Drug possession alone could result in serious criminal charges, but law enforcement and the criminal justice system have harsher penalties for those charged with possession of a controlled substance with intent to sell that substance to the public.

If you are facing drug charges, you may wish to speak with a Nebraska drug possession with intent to distribute lawyer. An attorney could build an effective defense strategy and help you navigate the legal process to avoid or minimize criminal charges.

Nebraska Drug Possession with Intent to Distribute Laws

Nebraska Revised Statute 28-416 deals with issues related to the distribution of controlled substances. The law states that it is illegal to knowingly or intentionally create, sell, deliver controlled substances, or to possess controlled substances with the intention to make, sell, deliver, or give out those substances. This law also applies to the creation, distribution, or possession of counterfeit drugs.

Possible Penalties

Regardless of the Schedule of drug you were caught with, possession with intent to distribute is a felony. However, drugs deemed “exceptionally hazardous” could lead to different penalties. The court will charge a person in possession of an “exceptionally hazardous” Schedule I, II, or III drug with a Class II felony—punishable by up to 50 years in prison. Cocaine and methamphetamine are common Schedule II drugs that are deemed “exceptionally hazardous.

The court will consider all violations using other Schedule I, II, or III drugs as a Class IIA felony. Conversely, it will charge Schedule IV or V drug possession as a Class IIIA felony.

The punishment for a felony conviction can extend beyond the courtroom or legal proceeding. Often, potential employers will ask people to declare all felonies on job applications, which may harm a person’s ability to obtain employment following a conviction.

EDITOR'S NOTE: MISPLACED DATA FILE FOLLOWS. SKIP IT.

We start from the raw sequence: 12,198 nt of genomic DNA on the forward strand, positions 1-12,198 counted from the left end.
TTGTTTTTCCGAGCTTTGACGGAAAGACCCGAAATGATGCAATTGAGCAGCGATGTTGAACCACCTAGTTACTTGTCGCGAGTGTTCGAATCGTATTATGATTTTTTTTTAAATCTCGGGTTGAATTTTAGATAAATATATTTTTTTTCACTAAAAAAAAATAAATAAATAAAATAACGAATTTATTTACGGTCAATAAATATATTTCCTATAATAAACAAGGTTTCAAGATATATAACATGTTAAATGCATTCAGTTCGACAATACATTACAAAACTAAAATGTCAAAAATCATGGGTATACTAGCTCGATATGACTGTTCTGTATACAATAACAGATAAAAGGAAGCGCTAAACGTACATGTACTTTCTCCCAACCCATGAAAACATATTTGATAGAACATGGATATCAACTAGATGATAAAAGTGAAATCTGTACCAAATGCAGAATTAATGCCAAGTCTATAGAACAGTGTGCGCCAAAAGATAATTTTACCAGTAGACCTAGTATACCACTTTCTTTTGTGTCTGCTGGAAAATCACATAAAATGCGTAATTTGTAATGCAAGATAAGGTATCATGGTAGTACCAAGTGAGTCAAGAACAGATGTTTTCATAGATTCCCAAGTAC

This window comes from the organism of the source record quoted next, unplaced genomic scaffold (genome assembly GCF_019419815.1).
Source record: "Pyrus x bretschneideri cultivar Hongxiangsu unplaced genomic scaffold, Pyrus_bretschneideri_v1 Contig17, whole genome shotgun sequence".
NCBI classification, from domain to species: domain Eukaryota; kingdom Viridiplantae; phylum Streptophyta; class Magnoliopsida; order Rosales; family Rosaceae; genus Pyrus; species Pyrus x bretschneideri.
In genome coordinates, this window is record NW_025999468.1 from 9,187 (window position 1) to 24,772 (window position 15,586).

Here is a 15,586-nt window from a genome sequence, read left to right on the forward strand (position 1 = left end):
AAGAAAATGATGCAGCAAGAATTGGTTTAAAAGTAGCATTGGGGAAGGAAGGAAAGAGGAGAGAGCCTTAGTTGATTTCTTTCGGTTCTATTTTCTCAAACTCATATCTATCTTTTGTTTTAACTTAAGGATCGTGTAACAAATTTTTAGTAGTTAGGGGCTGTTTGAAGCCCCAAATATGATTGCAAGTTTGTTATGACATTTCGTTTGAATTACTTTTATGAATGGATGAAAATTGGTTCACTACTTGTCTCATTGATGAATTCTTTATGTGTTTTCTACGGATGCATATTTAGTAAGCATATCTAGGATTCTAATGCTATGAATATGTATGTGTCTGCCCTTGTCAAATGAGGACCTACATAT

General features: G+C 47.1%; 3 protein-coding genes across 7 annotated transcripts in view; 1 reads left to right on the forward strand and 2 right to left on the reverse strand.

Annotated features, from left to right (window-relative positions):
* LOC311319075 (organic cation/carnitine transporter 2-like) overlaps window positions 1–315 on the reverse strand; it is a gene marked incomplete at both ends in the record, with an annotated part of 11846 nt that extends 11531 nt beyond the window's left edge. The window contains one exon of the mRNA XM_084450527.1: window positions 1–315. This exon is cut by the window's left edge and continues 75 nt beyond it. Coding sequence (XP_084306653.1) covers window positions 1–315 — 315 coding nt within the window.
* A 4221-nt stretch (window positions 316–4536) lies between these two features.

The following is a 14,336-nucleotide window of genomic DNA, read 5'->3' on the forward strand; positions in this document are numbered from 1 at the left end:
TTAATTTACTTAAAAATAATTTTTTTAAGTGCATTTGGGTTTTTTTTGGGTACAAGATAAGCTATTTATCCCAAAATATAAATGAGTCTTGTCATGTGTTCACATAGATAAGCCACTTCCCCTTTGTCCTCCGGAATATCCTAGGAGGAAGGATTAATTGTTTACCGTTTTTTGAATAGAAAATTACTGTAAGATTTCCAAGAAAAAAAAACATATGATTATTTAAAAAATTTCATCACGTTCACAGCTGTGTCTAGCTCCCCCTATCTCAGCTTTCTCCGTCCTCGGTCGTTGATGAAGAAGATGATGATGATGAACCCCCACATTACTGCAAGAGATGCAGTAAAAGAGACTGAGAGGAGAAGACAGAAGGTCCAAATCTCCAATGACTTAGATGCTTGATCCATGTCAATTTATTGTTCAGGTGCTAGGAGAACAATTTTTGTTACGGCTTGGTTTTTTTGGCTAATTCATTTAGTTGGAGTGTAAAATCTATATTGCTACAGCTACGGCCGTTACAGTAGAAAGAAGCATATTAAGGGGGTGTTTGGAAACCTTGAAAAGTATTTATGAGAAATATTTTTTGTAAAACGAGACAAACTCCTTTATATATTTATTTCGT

Increased Penalties

Penalties for possession with intent to distribute may increase if the police arrest the defendant with an exceptionally large amount of the substance or if the person sells or delivers drugs to another person under the age of eighteen. The court may also increase penalties if the defendant is found to have possessed drugs with intent to distribute near the following locations:

  • Educational facility
  • Playground
  • Youth center
  • Public swimming pool
  • Video arcade facility

Lastly, those facing a second or third charge for possession with intent to distribute may receive more severe penalties upon conviction than first-time offenders.

Defenses to Possession with Intent to Distribute Charges

It is the prosecutor’s job to prove each element of a crime beyond a reasonable doubt. There are many different defenses that a criminal lawyer can use in drug distribution cases. However, the defenses for criminal charges relating to the distribution of drugs are dependent upon the circumstances of the case. Therefore, it is important that you speak with an attorney who has experience in drug defense cases and gives you all the facts leading up to and including your arrest.

Contact a Nebraska Drug Possession with Intent to Distribute Attorney Today

If you have been arrested for possessing a controlled substance with the intent to distribute, consider seeking out an attorney who understands the nuances of drug crimes and may be able to help you fight the charge.

A Nebraska drug possession with intent to distribute lawyer could be invaluable to the success of your case. The sooner you speak with an attorney, the better they will be able to help you. Call our team today to schedule a confidential consultation with a lawyer at Berry Law.

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